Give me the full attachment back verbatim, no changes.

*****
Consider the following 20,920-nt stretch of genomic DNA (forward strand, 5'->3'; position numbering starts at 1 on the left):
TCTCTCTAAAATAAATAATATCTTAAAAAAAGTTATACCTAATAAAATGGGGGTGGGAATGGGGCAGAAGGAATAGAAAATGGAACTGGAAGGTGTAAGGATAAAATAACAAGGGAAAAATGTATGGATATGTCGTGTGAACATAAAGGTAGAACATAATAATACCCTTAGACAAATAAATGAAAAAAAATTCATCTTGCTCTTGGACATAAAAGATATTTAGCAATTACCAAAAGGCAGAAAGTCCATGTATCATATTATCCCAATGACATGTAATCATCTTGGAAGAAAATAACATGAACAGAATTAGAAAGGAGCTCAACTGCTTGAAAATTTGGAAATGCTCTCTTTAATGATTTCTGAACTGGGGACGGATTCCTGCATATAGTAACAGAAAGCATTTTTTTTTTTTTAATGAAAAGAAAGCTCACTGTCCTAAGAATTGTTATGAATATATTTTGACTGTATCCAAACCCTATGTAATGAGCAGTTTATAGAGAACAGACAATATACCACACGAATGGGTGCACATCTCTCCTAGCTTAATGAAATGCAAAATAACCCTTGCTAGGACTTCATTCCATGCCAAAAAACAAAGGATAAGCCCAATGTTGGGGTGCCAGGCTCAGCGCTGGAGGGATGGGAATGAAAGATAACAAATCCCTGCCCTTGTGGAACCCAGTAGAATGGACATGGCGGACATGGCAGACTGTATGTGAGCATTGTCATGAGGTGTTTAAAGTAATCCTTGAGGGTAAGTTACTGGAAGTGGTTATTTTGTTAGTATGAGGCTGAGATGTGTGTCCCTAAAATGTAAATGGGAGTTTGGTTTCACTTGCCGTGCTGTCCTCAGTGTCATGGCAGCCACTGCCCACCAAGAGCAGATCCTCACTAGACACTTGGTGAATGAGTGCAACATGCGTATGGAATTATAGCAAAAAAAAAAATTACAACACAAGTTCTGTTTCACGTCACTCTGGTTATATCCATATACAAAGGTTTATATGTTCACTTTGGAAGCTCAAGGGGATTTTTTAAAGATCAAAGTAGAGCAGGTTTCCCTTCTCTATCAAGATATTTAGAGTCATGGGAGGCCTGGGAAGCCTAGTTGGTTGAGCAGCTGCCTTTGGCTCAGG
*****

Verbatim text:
Consider the following 20,920-nt stretch of genomic DNA (forward strand, 5'->3'; position numbering starts at 1 on the left):
TCTCTCTAAAATAAATAATATCTTAAAAAAAGTTATACCTAATAAAATGGGGGTGGGAATGGGGCAGAAGGAATAGAAAATGGAACTGGAAGGTGTAAGGATAAAATAACAAGGGAAAAATGTATGGATATGTCGTGTGAACATAAAGGTAGAACATAATAATACCCTTAGACAAATAAATGAAAAAAAATTCATCTTGCTCTTGGACATAAAAGATATTTAGCAATTACCAAAAGGCAGAAAGTCCATGTATCATATTATCCCAATGACATGTAATCATCTTGGAAGAAAATAACATGAACAGAATTAGAAAGGAGCTCAACTGCTTGAAAATTTGGAAATGCTCTCTTTAATGATTTCTGAACTGGGGACGGATTCCTGCATATAGTAACAGAAAGCATTTTTTTTTTTTTAATGAAAAGAAAGCTCACTGTCCTAAGAATTGTTATGAATATATTTTGACTGTATCCAAACCCTATGTAATGAGCAGTTTATAGAGAACAGACAATATACCACACGAATGGGTGCACATCTCTCCTAGCTTAATGAAATGCAAAATAACCCTTGCTAGGACTTCATTCCATGCCAAAAAACAAAGGATAAGCCCAATGTTGGGGTGCCAGGCTCAGCGCTGGAGGGATGGGAATGAAAGATAACAAATCCCTGCCCTTGTGGAACCCAGTAGAATGGACATGGCGGACATGGCAGACTGTATGTGAGCATTGTCATGAGGTGTTTAAAGTAATCCTTGAGGGTAAGTTACTGGAAGTGGTTATTTTGTTAGTATGAGGCTGAGATGTGTGTCCCTAAAATGTAAATGGGAGTTTGGTTTCACTTGCCGTGCTGTCCTCAGTGTCATGGCAGCCACTGCCCACCAAGAGCAGATCCTCACTAGACACTTGGTGAATGAGTGCAACATGCGTATGGAATTATAGCAAAAAAAAAAATTACAACACAAGTTCTGTTTCACGTCACTCTGGTTATATCCATATACAAAGGTTTATATGTTCACTTTGGAAGCTCAAGGGGATTTTTTAAAGATCAAAGTAGAGCAGGTTTCCCTTCTCTATCAAGATATTTAGAGTCATGGGAGGCCTGGGAAGCCTAGTTGGTTGAGCAGCTGCCTTTGGCTCAGG